High and Low HCQ Levels During Pregnancy Linked to Preterm Birth, Disease Activity in SLE

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High and low hydroxychloroquine levels were associated with preterm birth and disease activity in SLE.
High and low hydroxychloroquine levels were associated with preterm birth and disease activity in SLE.

Both high and low hydroxychloroquine (HCQ) levels have been associated with preterm birth and disease activity among women with systemic lupus erythematosus (SLE), according to the results of an observational study published in The Journal of Rheumatology.

Because pregnancy can cause significant physiologic changes that may alter HCQ levels and lead to therapeutic failure, the investigators sought to assess HCQ concentrations during pregnancy in women with rheumatic diseases. Patients with rheumatic diseases who had been taking HCQ prior to their pregnancy were identified between November 2013 and December 2016. Serum samples from participants were analyzed if they had continued HCQ longitudinally throughout their pregnancy. Primary HCQ exposure was classified as either nontherapeutic (≤100 ng/mL) or therapeutic (>100 ng/mL).

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A total of 100 samples from 50 patients with rheumatic disease were analyzed, 56% of whom had SLE. At each trimester, HCQ levels varied considerably. The mean physician's global assessment scores in women with SLE were significantly higher among those with average drug levels ≤100 ng/mL compared with those with levels >100 ng/mL (0.93 vs 0.32, respectively; P =.01).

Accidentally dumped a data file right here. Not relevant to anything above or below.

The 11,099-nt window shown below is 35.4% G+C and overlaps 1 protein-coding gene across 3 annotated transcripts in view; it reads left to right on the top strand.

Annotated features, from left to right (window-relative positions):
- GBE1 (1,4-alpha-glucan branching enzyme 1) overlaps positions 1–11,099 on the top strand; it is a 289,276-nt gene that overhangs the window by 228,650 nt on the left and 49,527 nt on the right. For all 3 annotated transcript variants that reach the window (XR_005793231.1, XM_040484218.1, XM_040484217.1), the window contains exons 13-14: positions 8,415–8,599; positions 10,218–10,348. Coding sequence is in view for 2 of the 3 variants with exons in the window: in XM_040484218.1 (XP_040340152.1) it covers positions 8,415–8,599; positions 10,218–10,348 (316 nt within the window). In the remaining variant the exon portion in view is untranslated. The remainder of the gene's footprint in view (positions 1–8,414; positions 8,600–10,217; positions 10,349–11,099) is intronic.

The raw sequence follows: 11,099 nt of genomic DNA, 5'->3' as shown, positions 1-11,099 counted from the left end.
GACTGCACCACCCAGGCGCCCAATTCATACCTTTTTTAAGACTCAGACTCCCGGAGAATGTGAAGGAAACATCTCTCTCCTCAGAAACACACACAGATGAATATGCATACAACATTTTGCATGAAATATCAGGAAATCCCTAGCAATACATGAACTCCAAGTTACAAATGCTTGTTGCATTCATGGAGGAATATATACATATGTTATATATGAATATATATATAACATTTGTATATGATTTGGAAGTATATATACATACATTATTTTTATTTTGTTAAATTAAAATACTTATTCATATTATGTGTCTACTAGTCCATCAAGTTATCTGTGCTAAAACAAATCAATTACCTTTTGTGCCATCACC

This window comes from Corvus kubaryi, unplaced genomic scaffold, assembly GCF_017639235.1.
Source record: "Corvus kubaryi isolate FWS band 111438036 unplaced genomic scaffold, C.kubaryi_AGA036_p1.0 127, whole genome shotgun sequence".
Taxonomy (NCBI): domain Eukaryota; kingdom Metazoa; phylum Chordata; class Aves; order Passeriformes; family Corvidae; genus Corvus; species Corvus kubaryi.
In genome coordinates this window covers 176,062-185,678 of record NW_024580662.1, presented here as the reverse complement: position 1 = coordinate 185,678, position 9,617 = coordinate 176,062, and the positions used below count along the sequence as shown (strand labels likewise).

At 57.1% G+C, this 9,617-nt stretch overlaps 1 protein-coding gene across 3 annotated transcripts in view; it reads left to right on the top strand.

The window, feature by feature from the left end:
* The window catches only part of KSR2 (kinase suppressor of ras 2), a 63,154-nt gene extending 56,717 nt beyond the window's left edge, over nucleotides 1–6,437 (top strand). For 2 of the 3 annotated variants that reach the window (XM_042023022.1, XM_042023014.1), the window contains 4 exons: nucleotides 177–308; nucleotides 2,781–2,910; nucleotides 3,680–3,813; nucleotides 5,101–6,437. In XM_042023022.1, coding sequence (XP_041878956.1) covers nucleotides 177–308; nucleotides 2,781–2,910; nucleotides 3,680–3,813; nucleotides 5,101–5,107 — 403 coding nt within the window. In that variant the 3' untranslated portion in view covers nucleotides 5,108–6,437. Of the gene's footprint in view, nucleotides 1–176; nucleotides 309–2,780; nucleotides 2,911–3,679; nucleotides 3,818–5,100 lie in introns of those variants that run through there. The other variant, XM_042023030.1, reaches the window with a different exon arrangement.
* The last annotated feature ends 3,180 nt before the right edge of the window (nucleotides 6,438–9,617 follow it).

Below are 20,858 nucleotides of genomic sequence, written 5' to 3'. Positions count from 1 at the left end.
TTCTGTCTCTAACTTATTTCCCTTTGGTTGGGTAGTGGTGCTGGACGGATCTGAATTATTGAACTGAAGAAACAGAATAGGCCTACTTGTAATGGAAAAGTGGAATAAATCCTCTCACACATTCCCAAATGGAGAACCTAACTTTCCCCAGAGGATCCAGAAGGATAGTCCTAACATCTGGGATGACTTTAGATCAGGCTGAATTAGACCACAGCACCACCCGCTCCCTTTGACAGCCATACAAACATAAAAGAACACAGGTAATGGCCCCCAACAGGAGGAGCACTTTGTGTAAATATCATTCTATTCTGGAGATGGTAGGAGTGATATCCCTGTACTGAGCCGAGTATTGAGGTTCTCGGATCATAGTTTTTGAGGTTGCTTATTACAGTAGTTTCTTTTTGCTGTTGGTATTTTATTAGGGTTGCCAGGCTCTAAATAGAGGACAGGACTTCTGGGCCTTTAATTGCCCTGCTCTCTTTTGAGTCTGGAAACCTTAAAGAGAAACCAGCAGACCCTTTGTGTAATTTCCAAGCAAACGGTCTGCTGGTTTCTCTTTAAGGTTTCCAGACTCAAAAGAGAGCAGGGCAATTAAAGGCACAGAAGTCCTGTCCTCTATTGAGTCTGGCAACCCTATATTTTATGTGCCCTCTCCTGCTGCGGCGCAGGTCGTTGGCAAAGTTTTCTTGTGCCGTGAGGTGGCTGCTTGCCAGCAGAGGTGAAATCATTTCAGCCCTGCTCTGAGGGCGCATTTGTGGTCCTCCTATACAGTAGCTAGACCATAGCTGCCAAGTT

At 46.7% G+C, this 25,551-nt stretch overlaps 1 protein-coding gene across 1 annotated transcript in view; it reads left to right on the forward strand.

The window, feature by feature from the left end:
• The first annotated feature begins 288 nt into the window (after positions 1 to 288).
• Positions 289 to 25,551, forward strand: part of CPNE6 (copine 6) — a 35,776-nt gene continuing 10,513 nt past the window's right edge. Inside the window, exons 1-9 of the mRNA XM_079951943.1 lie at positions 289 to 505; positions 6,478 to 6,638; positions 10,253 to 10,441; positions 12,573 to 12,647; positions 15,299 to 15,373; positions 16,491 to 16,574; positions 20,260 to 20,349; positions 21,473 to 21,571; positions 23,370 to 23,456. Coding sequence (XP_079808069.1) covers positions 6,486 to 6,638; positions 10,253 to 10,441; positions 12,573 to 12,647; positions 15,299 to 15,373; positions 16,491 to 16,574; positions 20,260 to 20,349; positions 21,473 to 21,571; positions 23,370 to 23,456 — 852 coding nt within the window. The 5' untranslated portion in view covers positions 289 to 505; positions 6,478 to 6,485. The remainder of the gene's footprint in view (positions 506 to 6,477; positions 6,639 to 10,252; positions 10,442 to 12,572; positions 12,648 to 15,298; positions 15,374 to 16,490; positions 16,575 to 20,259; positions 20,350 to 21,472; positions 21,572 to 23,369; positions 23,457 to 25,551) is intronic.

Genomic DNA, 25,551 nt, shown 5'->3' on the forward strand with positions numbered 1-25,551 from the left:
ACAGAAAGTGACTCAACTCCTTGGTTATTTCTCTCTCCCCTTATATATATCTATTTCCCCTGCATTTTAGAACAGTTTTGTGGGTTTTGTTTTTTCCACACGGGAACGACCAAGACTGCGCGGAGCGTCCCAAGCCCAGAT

Among women with SLE, 83% with average HCQ concentrations ≤100 ng/mL delivered prematurely (n=6), compared with only 21% of those with average HCQ levels >100 ng/mL (n=19; P =.01). Moreover, among patients without SLE, HCQ concentrations were not associated with prematurity or disease activity.

The investigators concluded that additional research is warranted to more clearly comprehend HCQ disposition throughout pregnancy and to elucidate the relationship between drug levels and patient outcomes. With disease activity and pregnancy demonstrating significant associations with preterm birth and low neonatal gestational age, this highlights the importance of controlling active disease during pregnancy among women with rheumatic diseases.

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Reference

Balevic SJ, Cohen-Wolkowiez M, Eudy AM, Green TP, Schanberg LE, Clowse MEB. Hydroxychloroquine levels throughout pregnancies complicated by rheumatic disease: implications for maternal and neonatal outcomes [published online October 1, 2018].  J Rheumatol. doi: 10.3899/jrheum.180158

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